Logline: A mockumentary following the lives and loves of a house-share in New Zealand, occupied by four vampires, in the lead up to an annual ball.
Starring/Directed by: Jemaine Clement and Taika Waititi
Also starring: Rhys Darby, Johnathan Brugh, Jackie Van Beek,
This is one of the best films I’ve seen in ages!
It’s like a documentary about shared living, with all the pit falls of whose turn it is to wash up and deciding which club to go to, but with bloodsucking vampires. And it works because it very cleverly takes the tropes of vampire life and places them squarely in reality. How do you decide what to wear when you can’t see your reflection? How do you get into a club without someone inviting you in?
I thought that I might not enjoy this, because of the mockumentary format, (I have a strong aversion to shaky camera work and long shots of nothing happening) but this film does an amazing job of using the style as a way to draw you into the characters, as they tell us directly about themselves, trying to impress us and witnessing them at their least impressive. There’s something delightfully human about these vampires, in their struggles to find victims, deal with their familiar and have housemate meetings. The practicalities of life for the modern vampire are hilariously explored in this film, with a strong element of black comedy, after all, the course of sucking the blood out of someone and trying not to eat your human friends never did run smooth.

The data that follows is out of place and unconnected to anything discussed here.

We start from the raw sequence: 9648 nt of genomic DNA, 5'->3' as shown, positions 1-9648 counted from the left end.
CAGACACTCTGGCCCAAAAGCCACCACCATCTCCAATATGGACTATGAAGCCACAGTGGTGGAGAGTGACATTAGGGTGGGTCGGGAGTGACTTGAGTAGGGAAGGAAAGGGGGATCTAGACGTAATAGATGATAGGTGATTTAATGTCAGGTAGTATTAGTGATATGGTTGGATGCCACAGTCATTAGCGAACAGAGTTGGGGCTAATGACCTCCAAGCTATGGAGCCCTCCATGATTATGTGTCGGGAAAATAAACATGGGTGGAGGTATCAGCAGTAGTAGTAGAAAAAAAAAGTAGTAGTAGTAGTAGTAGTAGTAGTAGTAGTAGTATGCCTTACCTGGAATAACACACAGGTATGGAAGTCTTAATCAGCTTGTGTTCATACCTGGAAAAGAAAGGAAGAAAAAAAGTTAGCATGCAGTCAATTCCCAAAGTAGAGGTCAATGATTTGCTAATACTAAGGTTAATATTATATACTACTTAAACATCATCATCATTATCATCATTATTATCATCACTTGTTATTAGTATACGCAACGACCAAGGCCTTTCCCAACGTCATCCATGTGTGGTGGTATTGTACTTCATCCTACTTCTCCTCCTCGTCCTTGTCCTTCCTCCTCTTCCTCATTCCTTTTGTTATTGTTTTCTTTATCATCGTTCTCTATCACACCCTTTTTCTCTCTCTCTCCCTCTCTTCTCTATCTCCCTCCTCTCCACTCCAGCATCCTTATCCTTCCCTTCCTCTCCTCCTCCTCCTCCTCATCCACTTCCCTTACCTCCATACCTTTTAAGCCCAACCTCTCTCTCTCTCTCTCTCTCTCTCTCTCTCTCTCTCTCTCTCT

On another level, the film is actually quite lush and beautiful, much like it’s country of origin. The house the vampires occupy is a sort of homage to faded glory of an earlier era of life, which I kept thinking would be incredible (and creepy) to live in. The camera captures a lot of this romanticism, framing the action and settings in ways that capture the drama without becoming too filmic and always juxtaposing it with the everyday: the elegance and violence of the old world amongst the mundane of the suburban life. It works really well.
The performances are all really good, a particular favorite being Stu, played by the directors old housemate, Stuart Rutherford. He amusingly takes everything in stride, and is a great foil to the other characters heightened sense of drama. However, all the performances are excellent, really natural and with a brilliant sense of timing. The foppish Viago (Waititi) is endearingly earnest, against the brutishness of his other housemates, the lothario Vladislav (Clement) and short-tempered Deacon (Brugh). However, their own histories and desires make them more than one dimensional. It’s a very well crafted and clever film.
The supernatural elements also work really well. They don’t over use special effects, not do they use the “found footage” technique of not showing you anything, as if that somehow makes it more realistic. The effects used all further the plot in some way or are a clever site gag, and never spoil the moment by being cheap.
But yes, techniques aside, it’s really funny. The script is pure genius, and it’s well supported by the perfect casting. When you think about it, vampires are not nice people, and yet their vulnerability in this case makes you like them a lot. As the plot builds towards the climax of the yearly ball, the characters around them and their own pasts catch up with them, and their underlings have to come to terms with their own mortality or immortality. It’s a brilliant, very funny film. I highly recommend it.